3. Pour the "spice mix" into the peach slices, and mix up with your hands (or a wooden spoon or rubber spatula. Don't dissolve the peaches.). Pour the mix into the pie crust, but be judicious about adding all the goop at the bottom of the bowl, because you don't want your pie to be drippy and dissolve the bottom crust)

2 cups all-purpose unbleached flour
a couple of pinches of salt
3/4 (one and a half sticks) of butter/ vegetable equivelant (or shortening, if you want to go the traditional route)

1. Mix flour and salt.  If you decide to spice the crust, now is where you would add it.

2. Get your butter out an hour or two beforehand to make sure its soft, or leave it on top of the oven while its preheating (but not for too long, or it will melt). Do not microwave the butter!! Not only does it make it too liquidy, but it separates the parts. Just make sure your butter is soft, because if it's too hard, it will be difficult to work with.

3. Cut the butter into little chunks (about 1T each) and plop into the flour mixture. Work in with a fork or pastry cutter until the chunks are considerably smaller, then work in with your hands. This will guarantee the butter is worked in properly.

4. Add water, a tablespoon or two at a time, and work it in. Use your hands to tell when it's ready. The dough should be a little past the point where it's just coming together. Work into a ball.

5. Separate the ball into two parts, one a little larger than the other. The larger ball will be your bottom crust. Pound and roll out the larger ball into a circle and drape over a 9-inch pie or cake pan lightly dusted with flour on the bottom. Pour in filling.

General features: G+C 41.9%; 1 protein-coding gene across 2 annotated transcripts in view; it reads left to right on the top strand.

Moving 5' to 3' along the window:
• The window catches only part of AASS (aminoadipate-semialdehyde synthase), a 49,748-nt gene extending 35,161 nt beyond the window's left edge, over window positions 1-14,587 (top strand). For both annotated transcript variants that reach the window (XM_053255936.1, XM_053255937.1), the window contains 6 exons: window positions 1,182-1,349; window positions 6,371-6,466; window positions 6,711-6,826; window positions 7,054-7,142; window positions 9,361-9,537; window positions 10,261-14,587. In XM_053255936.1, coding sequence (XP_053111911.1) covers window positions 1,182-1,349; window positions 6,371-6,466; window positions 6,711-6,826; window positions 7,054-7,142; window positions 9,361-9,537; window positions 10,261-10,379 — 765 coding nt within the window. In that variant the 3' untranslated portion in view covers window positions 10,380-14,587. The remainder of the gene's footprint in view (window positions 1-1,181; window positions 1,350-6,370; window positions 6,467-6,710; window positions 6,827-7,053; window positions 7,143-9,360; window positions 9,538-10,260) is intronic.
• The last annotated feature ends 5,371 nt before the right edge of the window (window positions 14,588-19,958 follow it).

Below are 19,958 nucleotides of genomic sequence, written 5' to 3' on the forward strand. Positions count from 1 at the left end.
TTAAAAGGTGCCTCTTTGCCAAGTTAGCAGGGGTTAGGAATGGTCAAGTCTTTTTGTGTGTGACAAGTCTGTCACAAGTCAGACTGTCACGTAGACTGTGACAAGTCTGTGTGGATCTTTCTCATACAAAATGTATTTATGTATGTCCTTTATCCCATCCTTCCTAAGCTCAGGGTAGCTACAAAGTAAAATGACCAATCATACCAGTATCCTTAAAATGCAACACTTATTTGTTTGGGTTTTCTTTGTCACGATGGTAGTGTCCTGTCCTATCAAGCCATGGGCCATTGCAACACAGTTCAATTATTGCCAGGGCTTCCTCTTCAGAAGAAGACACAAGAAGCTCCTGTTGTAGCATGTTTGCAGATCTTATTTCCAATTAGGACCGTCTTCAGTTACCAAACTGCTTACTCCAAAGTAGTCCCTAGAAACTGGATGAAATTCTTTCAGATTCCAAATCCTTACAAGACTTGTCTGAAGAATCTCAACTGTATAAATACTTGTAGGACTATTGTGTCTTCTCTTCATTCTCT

6. Repeat process with smaller ball. Drape over top of pie, pinching sides together, making the edges look fluted if you so desire. Cut a few slits in the center of the top crust so the filling can breathe and seep as it cooks. Sprinkle with a bit of cinnamon-sugar if you like.

7. Place a cookie sheet under the pie to catch any drippings if you're worried about it. Put in oven pre-heated to 425 degrees. Cook for about 40-45 minutes (this will depend on your oven, of course). Pie will be done when the crust is golden brown.

Pomodoro Romano Sauce

When we were in Italy, one of the foods that I discovered I really loved was a jarred pomodoro romano sauce.  I've never seen it sold here in the States, and anyway, everything's better fresh, so I vowed to recreate it when we returned home.  I decided to alter a pomodoro sauce recipe I already had, and we invited our friends Autumn and Joe over to test out the finished product.

I also had a serious time trying to find fresh pasta.  Everywhere I go I can find fresh raviolis and tortellinis galore, but never any noodles.  Eventually I found it at our local(ish) farmers-type market grocery store, Sprouts.  I wish Utah Valley was more into eating fresh and good quality food.

According to Joe, who served a mission in Italy, it's totally uncouth to
put grapes on your plate, but I don't care.
Pomodoro Romano Sauce
modified from a recipe I think I got from Take Home Chef about 6 years ago

2 T olive oil
1 medium onion, chopped/diced
3 cloves garlic, chopped/diced
2 cans (they're large, I forget the size) whole, peeled tomatoes, drained and crushed by hand, juices reserved
1 tsp salt
1/4 tsp pepper
1 cup fresh grated/shredded Romano cheese (I could only find a three-cheese blend that was primarily Romano)
1/4 cup fresh basil leaves, torn into pieces

1. Heat oil in a large saucepan over medium-low heat.

2. Add onion and garlic and cook until vegetables are soft, about 5 minutes.

3. Carefully add tomatoes and about 3/4 cup of the reserved juices.  Season with salt and pepper.  I also added about a half a tablespoon of white sugar and a half a tablespoon of brown sugar to offset the tomato's bitterness, but that is optional.

4. Cook until sauce is thick, about 15 minutes.

5. Simmer for 20-30 more minutes.  Periodically stir with a wooden spoon (because everything tastes better when it's stirred with a wooden spoon), breaking up and squishing tomatoes and adding reserved juices as needed, until it's all in.

6. About ten minutes to the end, stir in the cheese, adding it slowly in small amounts until it's all stirred in.  Break up any clumps of cheese.

Cheesey deliciousness.
7. Add the shredded basil and stir in.

Mr Yumness
8. Serve immediately over fresh pasta.

A good time was had by all.  The boys even humored me for forced candid pictures, heh heh.

Oh, and we had pie for dessert.  Delicious pie.